Another Rasmussen poll taken the same month found that by more than a 10-to-1 margin, Americans believed reporters were trying to hurt Sarah Palin rather than help her. A Fox News poll shows 61 percent believe the press treated her unfairly.
A Fox News poll in July 2008 found that more than two-thirds of Americans believed journalists wanted Obama to win the election. Only 11 percent of respondents said they felt that the media had been a neutral force during the campaign, and by a 7-to-1 margin, they said that journalists had favored Obama rather than McCain.
These poll results should not be all that surprising, given that survey after survey since the 1960s has found that journalists are, by and large, liberal. They are only human, and while some are able to conceal their biases, and insulate their reporting from personal preference, most seem either unable or unwilling to do so.
So Breitbart and O'Keefe, along with all others who work to combat the liberal favoritism rampant in the news media, are actually responding to popular dissatisfaction with the decidedly liberal press. They are objecting not to the presence but to the overwhelming dominance of liberalism in the newsroom.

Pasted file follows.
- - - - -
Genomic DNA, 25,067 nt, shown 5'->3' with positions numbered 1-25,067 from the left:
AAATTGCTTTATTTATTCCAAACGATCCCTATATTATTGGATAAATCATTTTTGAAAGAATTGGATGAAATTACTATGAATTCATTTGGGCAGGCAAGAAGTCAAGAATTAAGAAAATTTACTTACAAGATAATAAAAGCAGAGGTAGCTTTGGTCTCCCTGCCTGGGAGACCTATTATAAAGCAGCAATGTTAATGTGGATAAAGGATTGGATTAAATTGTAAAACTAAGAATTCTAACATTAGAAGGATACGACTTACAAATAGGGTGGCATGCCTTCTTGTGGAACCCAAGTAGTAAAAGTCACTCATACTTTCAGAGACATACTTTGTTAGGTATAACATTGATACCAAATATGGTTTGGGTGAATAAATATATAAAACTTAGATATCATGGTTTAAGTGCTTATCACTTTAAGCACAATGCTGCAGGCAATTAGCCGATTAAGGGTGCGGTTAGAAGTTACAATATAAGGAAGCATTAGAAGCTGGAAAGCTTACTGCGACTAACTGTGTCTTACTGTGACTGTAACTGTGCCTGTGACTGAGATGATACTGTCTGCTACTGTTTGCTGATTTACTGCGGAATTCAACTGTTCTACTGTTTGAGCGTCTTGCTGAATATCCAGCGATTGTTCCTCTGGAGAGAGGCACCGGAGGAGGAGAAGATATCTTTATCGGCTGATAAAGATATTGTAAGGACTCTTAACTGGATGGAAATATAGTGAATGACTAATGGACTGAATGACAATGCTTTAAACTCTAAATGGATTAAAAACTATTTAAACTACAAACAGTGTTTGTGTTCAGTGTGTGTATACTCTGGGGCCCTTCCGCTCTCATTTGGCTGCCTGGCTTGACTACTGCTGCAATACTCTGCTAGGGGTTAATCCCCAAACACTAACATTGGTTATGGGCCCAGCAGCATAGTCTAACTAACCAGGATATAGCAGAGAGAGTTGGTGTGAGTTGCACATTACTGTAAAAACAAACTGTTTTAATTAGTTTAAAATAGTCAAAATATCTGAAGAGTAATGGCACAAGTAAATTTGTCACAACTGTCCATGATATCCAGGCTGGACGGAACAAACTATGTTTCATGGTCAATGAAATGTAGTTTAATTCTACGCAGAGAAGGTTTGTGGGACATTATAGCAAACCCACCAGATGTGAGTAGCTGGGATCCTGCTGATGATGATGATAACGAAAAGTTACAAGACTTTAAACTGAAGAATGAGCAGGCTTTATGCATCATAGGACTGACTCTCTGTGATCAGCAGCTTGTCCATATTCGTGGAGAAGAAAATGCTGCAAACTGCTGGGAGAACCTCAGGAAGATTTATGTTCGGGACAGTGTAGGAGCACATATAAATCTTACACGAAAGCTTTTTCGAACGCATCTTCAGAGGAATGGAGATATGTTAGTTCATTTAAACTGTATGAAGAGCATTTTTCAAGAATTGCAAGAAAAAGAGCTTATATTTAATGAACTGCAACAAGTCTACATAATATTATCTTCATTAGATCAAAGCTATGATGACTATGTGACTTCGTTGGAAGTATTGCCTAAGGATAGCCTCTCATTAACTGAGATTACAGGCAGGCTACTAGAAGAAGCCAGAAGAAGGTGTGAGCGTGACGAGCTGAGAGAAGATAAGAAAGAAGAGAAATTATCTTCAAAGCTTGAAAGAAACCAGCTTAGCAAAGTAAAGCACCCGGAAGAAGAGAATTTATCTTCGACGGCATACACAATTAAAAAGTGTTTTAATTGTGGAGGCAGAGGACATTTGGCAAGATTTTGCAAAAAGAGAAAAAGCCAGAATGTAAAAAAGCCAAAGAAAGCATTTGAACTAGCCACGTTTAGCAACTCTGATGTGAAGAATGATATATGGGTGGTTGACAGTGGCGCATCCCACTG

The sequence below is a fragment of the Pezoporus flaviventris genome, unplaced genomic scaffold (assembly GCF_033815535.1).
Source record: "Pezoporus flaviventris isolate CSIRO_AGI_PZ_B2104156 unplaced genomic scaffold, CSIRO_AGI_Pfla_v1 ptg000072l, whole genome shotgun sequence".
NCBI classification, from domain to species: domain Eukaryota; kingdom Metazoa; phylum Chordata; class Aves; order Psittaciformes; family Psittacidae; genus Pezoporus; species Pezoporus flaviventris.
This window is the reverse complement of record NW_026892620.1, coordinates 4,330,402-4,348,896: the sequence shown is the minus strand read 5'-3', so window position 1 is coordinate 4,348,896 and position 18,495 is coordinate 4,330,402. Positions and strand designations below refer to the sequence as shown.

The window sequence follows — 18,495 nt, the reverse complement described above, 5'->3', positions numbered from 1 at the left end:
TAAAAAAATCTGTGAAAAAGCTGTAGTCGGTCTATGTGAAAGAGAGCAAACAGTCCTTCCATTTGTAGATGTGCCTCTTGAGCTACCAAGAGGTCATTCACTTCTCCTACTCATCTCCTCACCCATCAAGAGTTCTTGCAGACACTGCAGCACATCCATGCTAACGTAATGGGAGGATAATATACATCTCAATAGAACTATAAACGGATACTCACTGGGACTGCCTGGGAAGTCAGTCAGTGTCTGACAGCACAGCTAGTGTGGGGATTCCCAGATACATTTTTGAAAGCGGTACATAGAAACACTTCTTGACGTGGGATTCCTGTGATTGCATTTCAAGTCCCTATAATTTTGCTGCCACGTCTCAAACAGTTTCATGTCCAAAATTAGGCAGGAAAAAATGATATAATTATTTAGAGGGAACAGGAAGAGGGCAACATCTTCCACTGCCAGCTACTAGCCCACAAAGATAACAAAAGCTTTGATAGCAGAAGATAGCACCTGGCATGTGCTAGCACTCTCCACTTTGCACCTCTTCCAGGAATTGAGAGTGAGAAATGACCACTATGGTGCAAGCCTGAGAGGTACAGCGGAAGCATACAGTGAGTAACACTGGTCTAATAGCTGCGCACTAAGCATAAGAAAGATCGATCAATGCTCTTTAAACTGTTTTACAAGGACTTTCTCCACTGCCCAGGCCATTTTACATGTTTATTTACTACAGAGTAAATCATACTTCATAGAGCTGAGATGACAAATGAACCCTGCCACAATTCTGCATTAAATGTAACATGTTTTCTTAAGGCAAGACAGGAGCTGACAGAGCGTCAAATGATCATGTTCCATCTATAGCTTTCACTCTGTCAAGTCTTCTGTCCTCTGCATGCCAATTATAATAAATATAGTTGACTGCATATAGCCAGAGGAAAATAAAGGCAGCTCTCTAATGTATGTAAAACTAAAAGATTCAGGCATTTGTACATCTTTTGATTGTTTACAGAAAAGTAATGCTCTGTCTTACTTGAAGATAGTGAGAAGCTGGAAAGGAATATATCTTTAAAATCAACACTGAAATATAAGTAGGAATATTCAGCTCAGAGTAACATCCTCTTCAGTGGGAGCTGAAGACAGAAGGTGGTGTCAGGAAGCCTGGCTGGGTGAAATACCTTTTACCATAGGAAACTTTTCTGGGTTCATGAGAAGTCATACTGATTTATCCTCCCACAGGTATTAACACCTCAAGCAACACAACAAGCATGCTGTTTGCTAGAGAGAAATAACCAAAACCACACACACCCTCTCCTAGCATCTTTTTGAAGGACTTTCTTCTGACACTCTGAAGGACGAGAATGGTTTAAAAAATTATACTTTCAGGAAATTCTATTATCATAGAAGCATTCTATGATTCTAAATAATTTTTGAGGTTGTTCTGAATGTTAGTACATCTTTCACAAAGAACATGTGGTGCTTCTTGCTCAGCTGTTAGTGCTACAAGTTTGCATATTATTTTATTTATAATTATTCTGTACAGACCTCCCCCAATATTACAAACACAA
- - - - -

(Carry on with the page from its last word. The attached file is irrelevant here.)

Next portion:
This is the bigger stakes here: the press’s ability to make a claim for the public’s trust. Part of the way to do that is to make the case, aggressively, for good journalism. But an equally important step is for the press to live up to its own high standards, to demonstrate what good journalism demands.The overwhelming evidence indicates that large swaths of the public have already given up their trust in the news media precisely due to its inability to live up to its own standards.
Ironically, given that he went on to dismiss the notion of a broad liberal bias in the media, Marx suggested that Blumenthal's ends--depicting O'Keefe as a racist--were just fine, while his means were objectionable.
"Blumenthal did have a real story on his hands," Marx wrote "[T]here has existed among young conservative activists a subculture in which it was considered daring to dabble in extremist politics." Yes, those darned young conservative activists just won't stop dabbling in extremism (why can't they be more like those young liberal activists? Lord knows there's not an extremist among them).
Yes, Blumenthal offered further confirmation that some journalists--a minority, but they are there--will simply ignore the facts to pursue political agendas as they see fit. That Blumenthal is biased goes without saying. It was his utter disregard for standard of truth that was stunning. As CJR put it, "Blumenthal’s article undermined the credibility of its broader argument."
But he is not the first by a long-shot to disregard that high standard of objectivity that journalists hold so dear. The American people realize that the standard is routinely violated, as do O'Keefe and Breitbart.